Are Vegan Diets Healthier?

Katie Jones

The number of vegans in Britain has increased by 360% over the past 10 years, making veganism is one of Britain’s “fastest growing lifestyle movements” – according to the Vegan Society. There are many reasons why people choose to follow a vegan diet. These include animal welfare issues associated with large scale farming, the alleged negative environmental impacts of both the agricultural and fishing industries, and supposed health benefits of a vegan lifestyle. But are vegan diets actually any healthier than vegetarian, pescatarian or omnivorous diets?


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First of all, what is a vegan diet? A vegan diet means removing all animal products from what you eat. This means no meat, fish, eggs, or dairy products.

According to NHS guidelines, there are six main components of a healthy vegan diet. Many of these principles are applicable to omnivores too:

  1. Eat five portions of fruit or vegetables every day.

  2. Base meals on starchy, wholegrain carbohydrates.

  3. Have some dairy alternatives, e.g. soya drinks. Try to choose the lower fat and sugar options.

  4. Eat beans, pulses and other protein sources.

  5. Use unsaturated oils and spreads in small quantities.

  6. Drink between 6-8 glasses of low-sugar fluids a day.

These guidelines are simple, and on the whole, easily achievable. It’s important that vegans have a good understanding of a healthy diet so that they can plan what they eat to make sure that their diet is balanced, and is inclusive of all the necessary food groups. As a result of excluding certain foods from their diets, vegans can be at risk of some nutritional deficiencies – most notably Vitamin B12.

Omnivores can get Vitamin B12 from a range of sources: meat and fish, milk, cheese and eggs. This essential vitamin is used to make red blood cells, keep our nervous systems healthy and to help release energy from the food we eat. Not getting enough Vitamin B12 can lead to Vitamin B12 Deficiency Anaemia. As a result, the body produces red blood cells that are unusually large, meaning that they can’t function in the normal way, which can eventually lead to lower amounts of oxygen in the body. Vegans are still able to include Vitamin B12 in their diets by eating fortified cereals and soya drinks, as well as yeast extract products such as Marmite.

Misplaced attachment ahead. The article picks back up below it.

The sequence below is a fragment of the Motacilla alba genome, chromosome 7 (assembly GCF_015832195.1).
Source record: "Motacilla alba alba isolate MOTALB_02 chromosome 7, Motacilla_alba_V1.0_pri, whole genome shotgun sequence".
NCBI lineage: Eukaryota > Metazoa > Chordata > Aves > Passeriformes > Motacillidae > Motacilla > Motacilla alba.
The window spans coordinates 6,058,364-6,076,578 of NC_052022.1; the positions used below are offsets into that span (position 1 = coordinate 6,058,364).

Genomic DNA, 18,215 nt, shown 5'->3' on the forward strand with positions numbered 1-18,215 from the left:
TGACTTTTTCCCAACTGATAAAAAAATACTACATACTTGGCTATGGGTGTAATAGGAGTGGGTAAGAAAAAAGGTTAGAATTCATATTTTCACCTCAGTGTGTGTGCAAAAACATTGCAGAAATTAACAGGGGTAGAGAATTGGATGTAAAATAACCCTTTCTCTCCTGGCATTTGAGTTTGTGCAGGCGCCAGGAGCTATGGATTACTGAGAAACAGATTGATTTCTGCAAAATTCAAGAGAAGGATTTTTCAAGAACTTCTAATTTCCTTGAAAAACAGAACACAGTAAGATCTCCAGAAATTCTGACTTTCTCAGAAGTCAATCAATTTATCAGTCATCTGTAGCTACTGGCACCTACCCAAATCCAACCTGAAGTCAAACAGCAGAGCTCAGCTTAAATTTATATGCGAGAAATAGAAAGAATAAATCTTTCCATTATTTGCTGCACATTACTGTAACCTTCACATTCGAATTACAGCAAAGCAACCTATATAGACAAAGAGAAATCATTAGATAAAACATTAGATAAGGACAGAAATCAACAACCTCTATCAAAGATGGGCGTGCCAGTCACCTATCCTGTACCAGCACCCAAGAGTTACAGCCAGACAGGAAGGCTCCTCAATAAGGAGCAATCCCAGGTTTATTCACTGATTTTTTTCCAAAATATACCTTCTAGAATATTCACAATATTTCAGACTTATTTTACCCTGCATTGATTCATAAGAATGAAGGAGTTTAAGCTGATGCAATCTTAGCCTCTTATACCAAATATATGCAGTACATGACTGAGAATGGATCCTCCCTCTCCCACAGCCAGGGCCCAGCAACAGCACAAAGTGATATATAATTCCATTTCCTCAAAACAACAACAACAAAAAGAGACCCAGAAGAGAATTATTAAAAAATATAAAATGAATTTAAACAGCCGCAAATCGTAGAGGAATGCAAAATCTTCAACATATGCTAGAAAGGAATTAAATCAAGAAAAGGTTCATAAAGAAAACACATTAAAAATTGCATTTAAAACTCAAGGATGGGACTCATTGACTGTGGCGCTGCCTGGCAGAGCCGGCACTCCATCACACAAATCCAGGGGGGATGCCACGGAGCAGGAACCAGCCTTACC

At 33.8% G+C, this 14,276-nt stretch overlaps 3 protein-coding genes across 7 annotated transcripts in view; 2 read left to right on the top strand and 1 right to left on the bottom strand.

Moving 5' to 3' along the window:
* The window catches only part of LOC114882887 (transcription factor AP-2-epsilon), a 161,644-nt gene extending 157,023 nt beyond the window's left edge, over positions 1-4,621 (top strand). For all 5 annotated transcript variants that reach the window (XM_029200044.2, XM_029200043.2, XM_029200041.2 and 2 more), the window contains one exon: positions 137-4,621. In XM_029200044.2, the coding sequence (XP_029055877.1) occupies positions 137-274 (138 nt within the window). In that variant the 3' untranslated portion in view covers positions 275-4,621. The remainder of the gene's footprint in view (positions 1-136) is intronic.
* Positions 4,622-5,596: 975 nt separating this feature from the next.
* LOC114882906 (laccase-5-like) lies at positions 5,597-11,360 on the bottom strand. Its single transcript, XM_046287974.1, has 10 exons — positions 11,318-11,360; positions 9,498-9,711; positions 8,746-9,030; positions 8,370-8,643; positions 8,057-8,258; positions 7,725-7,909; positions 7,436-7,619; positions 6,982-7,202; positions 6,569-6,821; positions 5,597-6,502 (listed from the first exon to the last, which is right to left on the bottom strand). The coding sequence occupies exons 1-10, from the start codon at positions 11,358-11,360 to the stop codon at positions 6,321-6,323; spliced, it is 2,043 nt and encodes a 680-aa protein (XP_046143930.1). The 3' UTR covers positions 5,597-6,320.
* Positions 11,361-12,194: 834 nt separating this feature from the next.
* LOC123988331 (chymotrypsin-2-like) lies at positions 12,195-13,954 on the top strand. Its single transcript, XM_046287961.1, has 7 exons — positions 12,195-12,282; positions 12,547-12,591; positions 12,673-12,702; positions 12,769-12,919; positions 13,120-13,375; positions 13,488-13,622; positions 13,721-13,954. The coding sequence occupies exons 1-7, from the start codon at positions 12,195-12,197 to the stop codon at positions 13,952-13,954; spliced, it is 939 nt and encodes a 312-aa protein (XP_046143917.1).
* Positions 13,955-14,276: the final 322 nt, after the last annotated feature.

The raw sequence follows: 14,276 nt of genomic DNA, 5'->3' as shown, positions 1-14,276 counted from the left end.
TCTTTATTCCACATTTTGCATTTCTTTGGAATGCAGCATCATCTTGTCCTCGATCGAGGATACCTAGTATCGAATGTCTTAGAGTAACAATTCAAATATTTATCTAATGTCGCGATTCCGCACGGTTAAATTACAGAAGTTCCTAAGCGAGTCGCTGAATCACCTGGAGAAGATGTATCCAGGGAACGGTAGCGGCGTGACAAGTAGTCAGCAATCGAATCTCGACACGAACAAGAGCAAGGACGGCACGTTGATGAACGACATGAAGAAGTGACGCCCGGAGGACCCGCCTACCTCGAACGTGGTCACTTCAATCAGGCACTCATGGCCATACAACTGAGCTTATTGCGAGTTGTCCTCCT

Despite the risk of some vitamin deficiencies, it is definitely possible for people to lead a healthy vegan lifestyle. Over the past decade or so, there has been a huge increase in the number of professional athletes adopting a vegan diets. Many of them swear by it, claiming that it’s contributed to reduced recovery times, greater endurance, and improved performance. One example is Patrik Baboumian, who won the title of Germany’s Strongest Man 2011 (105kg weighting). He was the first vegan to gain this title and states that ‘Almost two years after becoming a vegan I am still improving day by day.’

Other diets also have potential risks – not just veganism. There is increasing evidence that too much red meat is linked to high cholesterol and an increased risk of heart disease. And vegetarians often find it difficult to find sources of omega-3 fatty oils, which are claimed to reduce to risk of heart disease. It would seem that all diets have associated risks. Whether you’re a meat thirsty steak lover, or just can’t get enough of tofu and lentils, it’s vitally important to make sure that what you’re eating is well balanced and to live in moderation.

#Diet #KatieJones #Veganism

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